(Sen) - An innovative inflatable heat shield that could protect future returning space missions has been successfully tested after being launched from NASA's Wallops Flight Facility yesterday.
The Inflatable Reentry Vehicle Experiment (IRVE-3) is a large heat shield that was developed by NASA’s Space Technology Program as part of the Hypersonic Inflatable Aerodynamic Decelerator (HIAD) Project.
The test was performed in order to prove that an inflatable outer shell can be utilised by a spacecraft when it is re-entering the Earth’s atmosphere - for example returning cargo from the International Space Station. The inflatable shield acts to slow and protect the craft travelling at hypersonic speeds up to 12,200 kilometres per hour.
IRVE-3 was preceded by IRVE-2, which had already shown that an inflatable heat shield could survive re-entry into the Earth’s atmosphere. However, the latest experiment had a heavier payload, meaning the heat of re-entry that it had to withstand was much greater.
IRVE-3 was launched at 07:01 local time on 23 July via a three stage Black Brant sounding rocket. The experiment consists of a cone of uninflated rings that are blanketed by layers of heat resistant material.
Six minutes after being launched, the inflatable heat shield and its payload separated from the launch vehicle. The separation from the launch vehicle’s 56 centimetre nose cone occurred 450 kilometres over the Atlantic Ocean.
Nitrogen was pumped into the aeroshell until its shape resembled a mushroom nearly three metres in diameter. The IRVE-3 then fell at hypersonic speeds back through the Earth’s atmosphere. Four onboard cameras were used to confirm that the aeroshell held its shape despite battling the intense heat and forces of re-entry. In addition, temperature and pressure were also recorded by onboard instruments. The data gathered from the test will help to develop the technology further.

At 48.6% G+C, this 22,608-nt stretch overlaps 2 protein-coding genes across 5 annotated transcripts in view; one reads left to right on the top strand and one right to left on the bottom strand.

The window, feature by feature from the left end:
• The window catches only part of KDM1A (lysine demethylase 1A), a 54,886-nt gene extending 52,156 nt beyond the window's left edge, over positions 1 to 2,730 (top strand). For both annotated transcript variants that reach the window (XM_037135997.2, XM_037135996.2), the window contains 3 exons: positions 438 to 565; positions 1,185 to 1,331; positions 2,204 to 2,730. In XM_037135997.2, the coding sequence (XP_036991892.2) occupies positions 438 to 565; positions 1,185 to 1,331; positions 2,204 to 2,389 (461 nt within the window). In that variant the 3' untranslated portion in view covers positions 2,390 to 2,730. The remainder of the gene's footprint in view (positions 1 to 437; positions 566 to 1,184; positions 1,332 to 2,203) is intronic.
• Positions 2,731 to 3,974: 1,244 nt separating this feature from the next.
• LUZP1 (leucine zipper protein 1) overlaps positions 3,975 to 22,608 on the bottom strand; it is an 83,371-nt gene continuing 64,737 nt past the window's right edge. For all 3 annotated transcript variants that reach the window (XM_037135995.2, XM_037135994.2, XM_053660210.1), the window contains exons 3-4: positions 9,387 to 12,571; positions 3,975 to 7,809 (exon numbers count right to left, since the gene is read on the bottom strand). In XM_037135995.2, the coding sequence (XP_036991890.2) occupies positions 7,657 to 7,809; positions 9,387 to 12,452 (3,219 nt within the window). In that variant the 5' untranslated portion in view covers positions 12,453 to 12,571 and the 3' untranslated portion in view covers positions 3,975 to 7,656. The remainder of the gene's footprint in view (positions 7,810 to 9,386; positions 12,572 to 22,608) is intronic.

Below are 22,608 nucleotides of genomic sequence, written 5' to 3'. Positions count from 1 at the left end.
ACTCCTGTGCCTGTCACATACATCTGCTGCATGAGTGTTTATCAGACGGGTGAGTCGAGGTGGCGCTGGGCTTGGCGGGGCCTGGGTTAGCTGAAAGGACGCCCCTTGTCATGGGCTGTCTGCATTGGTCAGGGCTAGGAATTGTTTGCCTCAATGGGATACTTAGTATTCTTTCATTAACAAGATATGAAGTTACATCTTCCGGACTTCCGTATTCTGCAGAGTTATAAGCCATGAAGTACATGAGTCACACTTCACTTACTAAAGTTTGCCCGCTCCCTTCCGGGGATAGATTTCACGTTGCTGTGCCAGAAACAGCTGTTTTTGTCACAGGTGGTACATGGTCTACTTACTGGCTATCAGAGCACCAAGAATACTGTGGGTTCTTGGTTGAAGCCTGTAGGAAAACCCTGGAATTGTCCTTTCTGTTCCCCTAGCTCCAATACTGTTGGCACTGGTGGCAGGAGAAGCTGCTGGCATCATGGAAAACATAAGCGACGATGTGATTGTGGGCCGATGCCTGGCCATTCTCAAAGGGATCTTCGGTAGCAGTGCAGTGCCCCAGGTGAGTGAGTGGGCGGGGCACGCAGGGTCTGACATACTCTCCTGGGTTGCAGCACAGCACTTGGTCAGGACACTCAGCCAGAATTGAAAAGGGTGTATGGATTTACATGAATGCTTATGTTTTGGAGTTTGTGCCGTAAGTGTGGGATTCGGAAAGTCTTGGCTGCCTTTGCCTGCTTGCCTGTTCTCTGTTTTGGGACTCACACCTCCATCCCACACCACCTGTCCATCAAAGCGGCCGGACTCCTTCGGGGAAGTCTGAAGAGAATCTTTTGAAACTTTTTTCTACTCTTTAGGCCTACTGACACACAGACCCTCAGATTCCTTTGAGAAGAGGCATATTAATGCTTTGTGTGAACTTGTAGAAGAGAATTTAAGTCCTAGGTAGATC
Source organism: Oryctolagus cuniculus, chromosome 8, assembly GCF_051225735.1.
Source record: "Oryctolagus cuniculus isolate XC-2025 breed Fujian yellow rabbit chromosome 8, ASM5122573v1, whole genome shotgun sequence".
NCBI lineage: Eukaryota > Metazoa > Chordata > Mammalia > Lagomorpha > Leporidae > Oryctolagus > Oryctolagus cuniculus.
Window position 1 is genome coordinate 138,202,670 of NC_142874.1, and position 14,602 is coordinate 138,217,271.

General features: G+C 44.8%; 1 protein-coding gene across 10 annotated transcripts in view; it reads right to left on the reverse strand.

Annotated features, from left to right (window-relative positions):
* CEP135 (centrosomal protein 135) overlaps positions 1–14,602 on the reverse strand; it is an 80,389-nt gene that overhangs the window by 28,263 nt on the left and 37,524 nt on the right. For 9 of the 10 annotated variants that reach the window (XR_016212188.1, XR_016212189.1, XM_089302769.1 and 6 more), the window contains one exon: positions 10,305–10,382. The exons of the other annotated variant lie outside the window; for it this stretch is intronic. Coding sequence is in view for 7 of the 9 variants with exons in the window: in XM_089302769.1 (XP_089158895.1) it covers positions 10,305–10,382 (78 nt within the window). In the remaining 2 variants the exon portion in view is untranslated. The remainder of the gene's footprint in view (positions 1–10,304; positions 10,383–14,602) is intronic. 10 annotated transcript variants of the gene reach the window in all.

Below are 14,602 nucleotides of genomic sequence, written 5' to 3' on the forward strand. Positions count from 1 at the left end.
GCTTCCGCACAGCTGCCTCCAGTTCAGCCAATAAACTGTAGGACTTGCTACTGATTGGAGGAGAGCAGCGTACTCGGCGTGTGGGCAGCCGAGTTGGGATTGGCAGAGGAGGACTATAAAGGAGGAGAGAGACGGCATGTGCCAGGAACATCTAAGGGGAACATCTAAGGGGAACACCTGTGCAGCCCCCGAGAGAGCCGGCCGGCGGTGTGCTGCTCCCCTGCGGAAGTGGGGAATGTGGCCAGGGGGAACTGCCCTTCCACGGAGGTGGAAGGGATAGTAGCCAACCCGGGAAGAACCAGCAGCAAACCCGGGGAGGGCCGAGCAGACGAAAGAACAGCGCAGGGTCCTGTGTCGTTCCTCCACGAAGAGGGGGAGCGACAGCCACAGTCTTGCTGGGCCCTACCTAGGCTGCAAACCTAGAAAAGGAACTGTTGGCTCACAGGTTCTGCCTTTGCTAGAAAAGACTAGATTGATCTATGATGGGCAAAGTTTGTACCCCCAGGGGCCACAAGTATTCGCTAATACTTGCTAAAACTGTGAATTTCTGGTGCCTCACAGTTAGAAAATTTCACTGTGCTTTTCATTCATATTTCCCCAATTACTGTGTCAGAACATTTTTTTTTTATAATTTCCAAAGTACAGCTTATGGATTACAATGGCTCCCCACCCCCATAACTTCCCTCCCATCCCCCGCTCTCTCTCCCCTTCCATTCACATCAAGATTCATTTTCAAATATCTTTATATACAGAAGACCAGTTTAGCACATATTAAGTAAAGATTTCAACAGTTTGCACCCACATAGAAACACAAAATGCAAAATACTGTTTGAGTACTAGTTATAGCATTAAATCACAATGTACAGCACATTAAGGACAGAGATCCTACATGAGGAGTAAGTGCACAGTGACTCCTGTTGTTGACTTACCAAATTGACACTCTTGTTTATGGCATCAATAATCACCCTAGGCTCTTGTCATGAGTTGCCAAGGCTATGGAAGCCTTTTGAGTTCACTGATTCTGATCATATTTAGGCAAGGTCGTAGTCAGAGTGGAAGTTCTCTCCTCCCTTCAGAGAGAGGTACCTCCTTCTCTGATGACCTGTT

"It's great to see the initial results indicate we had a successful test of the hypersonic inflatable aerodynamic decelerator," said deputy director of NASA's Space Technology Program James Reuther. "This demonstration flight goes a long way toward showing the value of these technologies to serve as atmospheric entry heat shields for future space."
The entire flight lasted twenty minutes, before IRVE-3 splashed down in the Atlantic. A U.S. Navy Stiletto boat will try to retrieve the heat shield.
"A team of NASA engineers and technicians spent the last three years preparing for the IRVE-3 flight," said Lesa Roe, director of NASA's Langley Research Center. "We are pushing the boundaries with this flight. We look forward to future test launches of even bigger inflatable aeroshells."
Private space company Bigelow Aerospace has also been working on inflatable technologies and has launched a number of test expandable modules into orbit that could be developed into orbiting "hotels".